The Samsung Q430 Cuts Corners but Still Feels Nimble
At a Glance
The Samsung Q430 skimps on the display and ports, but strong performance and battery life do much to offset that problem.
The Samsung Q430 has the specs required to zip through work and play. Unfortunately, a dull display, pointless and annoying software extras, and a few cut corners hold the Q430 back from excellence. But even so, its strong underlying performance makes the laptop worth considering for general-use, midrange buyers.
The Q430 is a Best Buy exclusive that costs about $830 (as of September 20, 2010) and delivers (for the most part) a solid lineup of components. You get a 2.4GHz Intel Core i5 processor, 4GB of RAM, a 500GB hard disk, and an nVidia GeForce 310M graphics processor with 512MB of dedicated RAM. These parts helped power the Q430 to a very respectable score of 108 on our WorldBench 6 test suite.
In real-world testing, the Q430 can run nearly anything, from business productivity software to demanding games. The GeForce 310M drives this gaming performance, keeping pace with nearly any recent title. For general use, the laptop nimbly juggles many open applications, letting you multitask with ease. Strong battery life is another highlight: The laptop ran for 4 hours, 16 minutes on a single charge in our tests.
The Q430's input devices are undistinguished, however. The keyboard works adequately--though I'd prefer a slightly tighter rebound on the keys--and the surface is comfortable for touch-typing. The laptop lacks any extra buttons to launch browsers or activate special commands, but I'd rather have the manufacturer omit them than flood the keyboard useless extras. You access basics such as volume and brightness control with a function-key modifier.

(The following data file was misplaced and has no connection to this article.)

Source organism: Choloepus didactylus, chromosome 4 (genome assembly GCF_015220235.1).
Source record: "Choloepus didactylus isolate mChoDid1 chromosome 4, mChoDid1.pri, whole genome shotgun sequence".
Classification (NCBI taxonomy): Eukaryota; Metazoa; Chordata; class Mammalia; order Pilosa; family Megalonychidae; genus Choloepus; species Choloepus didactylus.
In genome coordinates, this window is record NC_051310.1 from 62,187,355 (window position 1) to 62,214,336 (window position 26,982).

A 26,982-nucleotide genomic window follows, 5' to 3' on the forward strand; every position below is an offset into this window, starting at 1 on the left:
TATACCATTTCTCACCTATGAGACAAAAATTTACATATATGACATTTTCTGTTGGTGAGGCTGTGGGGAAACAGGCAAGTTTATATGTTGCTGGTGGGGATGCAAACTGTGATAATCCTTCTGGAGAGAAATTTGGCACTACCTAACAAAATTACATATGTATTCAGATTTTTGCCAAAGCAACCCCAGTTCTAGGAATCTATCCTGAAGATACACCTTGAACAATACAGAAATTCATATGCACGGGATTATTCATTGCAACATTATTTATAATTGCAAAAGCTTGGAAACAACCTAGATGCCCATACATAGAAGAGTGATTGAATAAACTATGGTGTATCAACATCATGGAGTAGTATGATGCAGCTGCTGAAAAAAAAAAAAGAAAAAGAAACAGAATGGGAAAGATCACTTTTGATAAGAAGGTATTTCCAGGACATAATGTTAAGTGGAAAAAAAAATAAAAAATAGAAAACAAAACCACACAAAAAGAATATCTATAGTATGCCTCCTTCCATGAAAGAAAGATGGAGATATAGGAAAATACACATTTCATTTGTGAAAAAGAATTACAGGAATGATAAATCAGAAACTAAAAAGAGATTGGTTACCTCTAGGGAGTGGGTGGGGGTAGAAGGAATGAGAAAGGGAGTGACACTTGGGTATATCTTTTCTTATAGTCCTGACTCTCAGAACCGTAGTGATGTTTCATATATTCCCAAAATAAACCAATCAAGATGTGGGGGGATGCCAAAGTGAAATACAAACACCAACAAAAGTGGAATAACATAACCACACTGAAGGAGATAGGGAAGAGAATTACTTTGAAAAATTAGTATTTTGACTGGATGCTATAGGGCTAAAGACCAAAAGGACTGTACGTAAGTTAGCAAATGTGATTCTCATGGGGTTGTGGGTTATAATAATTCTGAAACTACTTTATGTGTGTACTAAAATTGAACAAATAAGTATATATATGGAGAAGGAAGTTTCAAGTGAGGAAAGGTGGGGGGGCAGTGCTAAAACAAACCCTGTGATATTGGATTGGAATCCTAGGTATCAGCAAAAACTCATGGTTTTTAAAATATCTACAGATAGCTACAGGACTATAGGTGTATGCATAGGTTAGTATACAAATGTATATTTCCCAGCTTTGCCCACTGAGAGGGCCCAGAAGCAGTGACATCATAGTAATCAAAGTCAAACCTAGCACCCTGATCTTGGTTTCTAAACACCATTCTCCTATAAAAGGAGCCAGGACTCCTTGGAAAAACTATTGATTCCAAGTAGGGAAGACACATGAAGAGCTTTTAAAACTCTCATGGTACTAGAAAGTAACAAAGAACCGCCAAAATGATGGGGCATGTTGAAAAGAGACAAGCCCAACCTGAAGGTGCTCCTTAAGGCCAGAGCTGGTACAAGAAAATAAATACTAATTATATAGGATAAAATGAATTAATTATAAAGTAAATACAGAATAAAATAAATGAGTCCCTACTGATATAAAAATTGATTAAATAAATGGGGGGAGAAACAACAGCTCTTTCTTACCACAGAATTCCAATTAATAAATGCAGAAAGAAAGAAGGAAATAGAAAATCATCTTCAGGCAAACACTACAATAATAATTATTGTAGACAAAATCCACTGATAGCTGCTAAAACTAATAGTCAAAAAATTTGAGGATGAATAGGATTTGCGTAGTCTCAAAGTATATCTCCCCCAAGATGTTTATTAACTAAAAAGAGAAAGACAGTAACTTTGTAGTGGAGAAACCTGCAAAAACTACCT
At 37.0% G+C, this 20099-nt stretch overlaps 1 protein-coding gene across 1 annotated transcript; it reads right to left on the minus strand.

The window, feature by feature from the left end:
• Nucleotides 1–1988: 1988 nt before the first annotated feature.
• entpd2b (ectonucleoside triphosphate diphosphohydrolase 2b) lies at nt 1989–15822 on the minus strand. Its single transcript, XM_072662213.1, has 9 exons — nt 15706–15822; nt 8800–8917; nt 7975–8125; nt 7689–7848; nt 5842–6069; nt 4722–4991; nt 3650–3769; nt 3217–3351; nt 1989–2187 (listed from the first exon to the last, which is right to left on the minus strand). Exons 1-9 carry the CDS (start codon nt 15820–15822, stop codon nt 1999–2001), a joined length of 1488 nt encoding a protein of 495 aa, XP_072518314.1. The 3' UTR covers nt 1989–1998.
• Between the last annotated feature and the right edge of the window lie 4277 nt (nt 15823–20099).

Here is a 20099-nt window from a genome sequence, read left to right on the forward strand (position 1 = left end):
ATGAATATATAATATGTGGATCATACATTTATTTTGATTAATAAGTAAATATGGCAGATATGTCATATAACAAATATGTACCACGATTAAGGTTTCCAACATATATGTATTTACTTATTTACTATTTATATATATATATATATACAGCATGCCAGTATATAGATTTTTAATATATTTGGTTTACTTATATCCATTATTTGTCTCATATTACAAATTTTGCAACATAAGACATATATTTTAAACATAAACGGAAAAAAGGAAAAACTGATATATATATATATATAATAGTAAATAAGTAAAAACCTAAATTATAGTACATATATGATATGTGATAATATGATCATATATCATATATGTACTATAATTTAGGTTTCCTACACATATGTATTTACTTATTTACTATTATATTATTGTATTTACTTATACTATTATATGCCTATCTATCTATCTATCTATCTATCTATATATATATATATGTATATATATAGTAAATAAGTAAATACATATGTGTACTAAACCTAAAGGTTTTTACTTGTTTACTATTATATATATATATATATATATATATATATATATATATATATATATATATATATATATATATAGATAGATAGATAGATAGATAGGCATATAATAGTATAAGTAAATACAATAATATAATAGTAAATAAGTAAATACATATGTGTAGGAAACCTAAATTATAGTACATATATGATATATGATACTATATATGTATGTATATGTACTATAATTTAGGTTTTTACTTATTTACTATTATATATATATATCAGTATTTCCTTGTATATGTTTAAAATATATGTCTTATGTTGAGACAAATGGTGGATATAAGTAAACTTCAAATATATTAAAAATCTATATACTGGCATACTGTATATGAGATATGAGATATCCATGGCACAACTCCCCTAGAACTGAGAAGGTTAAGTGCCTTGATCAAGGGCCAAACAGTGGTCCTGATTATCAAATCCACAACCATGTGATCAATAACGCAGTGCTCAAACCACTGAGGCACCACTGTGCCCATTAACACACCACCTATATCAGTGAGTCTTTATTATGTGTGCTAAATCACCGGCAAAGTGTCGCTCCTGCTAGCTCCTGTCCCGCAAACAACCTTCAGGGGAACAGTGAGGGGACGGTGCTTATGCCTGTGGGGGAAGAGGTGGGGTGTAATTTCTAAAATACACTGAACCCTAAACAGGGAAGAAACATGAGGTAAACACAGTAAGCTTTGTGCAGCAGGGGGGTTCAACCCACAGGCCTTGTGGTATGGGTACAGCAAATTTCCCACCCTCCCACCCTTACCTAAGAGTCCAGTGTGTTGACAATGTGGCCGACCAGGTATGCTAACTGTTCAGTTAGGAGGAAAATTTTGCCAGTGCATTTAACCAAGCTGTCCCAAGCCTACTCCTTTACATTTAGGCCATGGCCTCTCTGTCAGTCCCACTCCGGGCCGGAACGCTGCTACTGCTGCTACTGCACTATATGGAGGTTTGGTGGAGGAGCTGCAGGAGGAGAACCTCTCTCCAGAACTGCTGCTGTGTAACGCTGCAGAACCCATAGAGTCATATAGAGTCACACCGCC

The trackpad feels only slightly different from the surrounding palm-rest, which causes regular swipes to carry too far. Worse, it stops registering movement a full fingertip from its edges; you'll get disoriented when the mouse just sits despite looking as though it should be responding. The trackpad's two distinct buttons are easy to feel, but their smooth texture can seem a bit slimy.
The 14-inch glossy display has a sufficient 1366 by 768 pixels, but it skimps on color and contrast. You'll have to crank the brightness up to the maximum setting for best definition. At lower settings, blacks and grays begin to merge. Colors are okay, but they lack the flair of a great laptop.
Audio performance is fine for a laptop, but by no means outstanding. Music and dialogue favor high tones and can sound garbled, as if you're listening to a conversation across the room. As on most competing laptops, low drums and other bass effects are only suggested.
For connections, you get three USB 2.0 ports, HDMI, VGA, audio-in and -out, a Webcam, and a flash-card reader. The laptop's Wi-Fi supports b/g/n networks--and that's nearly it. Samsung doesn't provide any Bluetooth, eSATA, FireWire, USB 3.0, or other ports to help in a pinch. The Q430 includes a 100Base-T Ethernet port, but nothing for gigabit ethernet.
Among the few software extras is the CyberLink DVD suite to help with the built-in DVD burner. Far less welcome is the Best Buy Software application, which pops up to annoy you at each launch. You also get the Google Toolbar and other needless additions.
Even with a mediocre display, a thin roster of ports, and barely sufficient audio, the Samsung Q430 has enough positives to win over midrange buyers. In particular, the laptop's strong processor and good battery performance help you overlook its shortcomings.